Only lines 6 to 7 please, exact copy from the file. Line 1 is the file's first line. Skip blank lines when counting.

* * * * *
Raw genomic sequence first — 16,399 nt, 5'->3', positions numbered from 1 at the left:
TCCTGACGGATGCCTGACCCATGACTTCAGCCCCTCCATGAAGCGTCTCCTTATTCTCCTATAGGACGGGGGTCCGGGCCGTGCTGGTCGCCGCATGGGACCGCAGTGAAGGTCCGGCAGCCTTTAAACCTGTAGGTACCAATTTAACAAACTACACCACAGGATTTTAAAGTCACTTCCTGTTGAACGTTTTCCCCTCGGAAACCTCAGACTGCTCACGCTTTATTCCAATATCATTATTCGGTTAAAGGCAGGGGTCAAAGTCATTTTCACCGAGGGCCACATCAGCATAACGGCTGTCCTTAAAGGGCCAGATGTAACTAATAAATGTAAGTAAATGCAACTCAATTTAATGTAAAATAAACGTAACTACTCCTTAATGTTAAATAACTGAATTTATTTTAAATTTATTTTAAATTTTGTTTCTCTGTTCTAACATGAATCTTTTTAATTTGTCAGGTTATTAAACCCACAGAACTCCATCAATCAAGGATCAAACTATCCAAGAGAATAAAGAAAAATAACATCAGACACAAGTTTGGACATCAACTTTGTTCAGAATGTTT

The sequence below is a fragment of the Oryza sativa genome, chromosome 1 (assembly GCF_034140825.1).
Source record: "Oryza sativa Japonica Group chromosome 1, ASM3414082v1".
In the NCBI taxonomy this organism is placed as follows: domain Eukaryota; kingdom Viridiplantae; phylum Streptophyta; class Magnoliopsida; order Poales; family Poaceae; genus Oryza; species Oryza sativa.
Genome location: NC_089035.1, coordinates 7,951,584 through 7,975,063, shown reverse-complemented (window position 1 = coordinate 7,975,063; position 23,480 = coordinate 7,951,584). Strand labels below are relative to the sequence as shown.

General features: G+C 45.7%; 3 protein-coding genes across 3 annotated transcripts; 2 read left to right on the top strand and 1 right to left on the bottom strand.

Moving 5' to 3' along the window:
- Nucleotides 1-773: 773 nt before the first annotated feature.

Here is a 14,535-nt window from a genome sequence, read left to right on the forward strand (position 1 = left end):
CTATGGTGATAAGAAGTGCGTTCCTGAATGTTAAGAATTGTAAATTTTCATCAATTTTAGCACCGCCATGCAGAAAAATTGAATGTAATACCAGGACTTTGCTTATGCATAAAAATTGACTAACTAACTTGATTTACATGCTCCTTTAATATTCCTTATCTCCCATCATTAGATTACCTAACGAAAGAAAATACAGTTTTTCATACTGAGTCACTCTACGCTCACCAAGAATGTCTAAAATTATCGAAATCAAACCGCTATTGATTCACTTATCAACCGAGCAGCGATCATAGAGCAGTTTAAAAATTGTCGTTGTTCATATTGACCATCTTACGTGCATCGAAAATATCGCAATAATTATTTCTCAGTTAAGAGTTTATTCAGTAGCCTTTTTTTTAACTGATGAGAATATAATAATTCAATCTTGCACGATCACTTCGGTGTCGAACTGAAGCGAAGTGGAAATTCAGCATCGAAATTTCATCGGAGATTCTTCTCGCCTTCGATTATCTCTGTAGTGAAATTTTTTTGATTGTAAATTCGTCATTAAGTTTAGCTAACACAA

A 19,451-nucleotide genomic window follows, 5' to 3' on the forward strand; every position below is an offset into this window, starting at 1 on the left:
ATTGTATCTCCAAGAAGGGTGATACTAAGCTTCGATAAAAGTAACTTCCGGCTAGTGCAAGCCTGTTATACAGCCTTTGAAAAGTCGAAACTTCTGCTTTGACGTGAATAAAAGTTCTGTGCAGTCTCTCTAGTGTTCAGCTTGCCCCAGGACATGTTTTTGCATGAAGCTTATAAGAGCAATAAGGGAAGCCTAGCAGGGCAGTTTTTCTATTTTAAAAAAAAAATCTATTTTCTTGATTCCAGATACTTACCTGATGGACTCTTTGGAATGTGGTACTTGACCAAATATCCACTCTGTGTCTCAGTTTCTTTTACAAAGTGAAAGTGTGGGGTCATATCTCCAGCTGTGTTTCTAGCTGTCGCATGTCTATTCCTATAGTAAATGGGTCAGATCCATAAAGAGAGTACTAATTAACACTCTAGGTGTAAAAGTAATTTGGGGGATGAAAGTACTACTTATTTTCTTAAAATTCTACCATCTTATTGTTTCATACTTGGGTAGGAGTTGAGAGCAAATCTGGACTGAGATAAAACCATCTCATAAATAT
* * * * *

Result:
Genome location: NC_089035.1, coordinates 7,951,584 through 7,975,063, shown reverse-complemented (window position 1 = coordinate 7,975,063; position 23,480 = coordinate 7,951,584). Strand labels below are relative to the sequence as shown.

General features: G+C 45.7%; 3 protein-coding genes across 3 annotated transcripts; 2 read left to right on the top strand and 1 right to left on the bottom strand.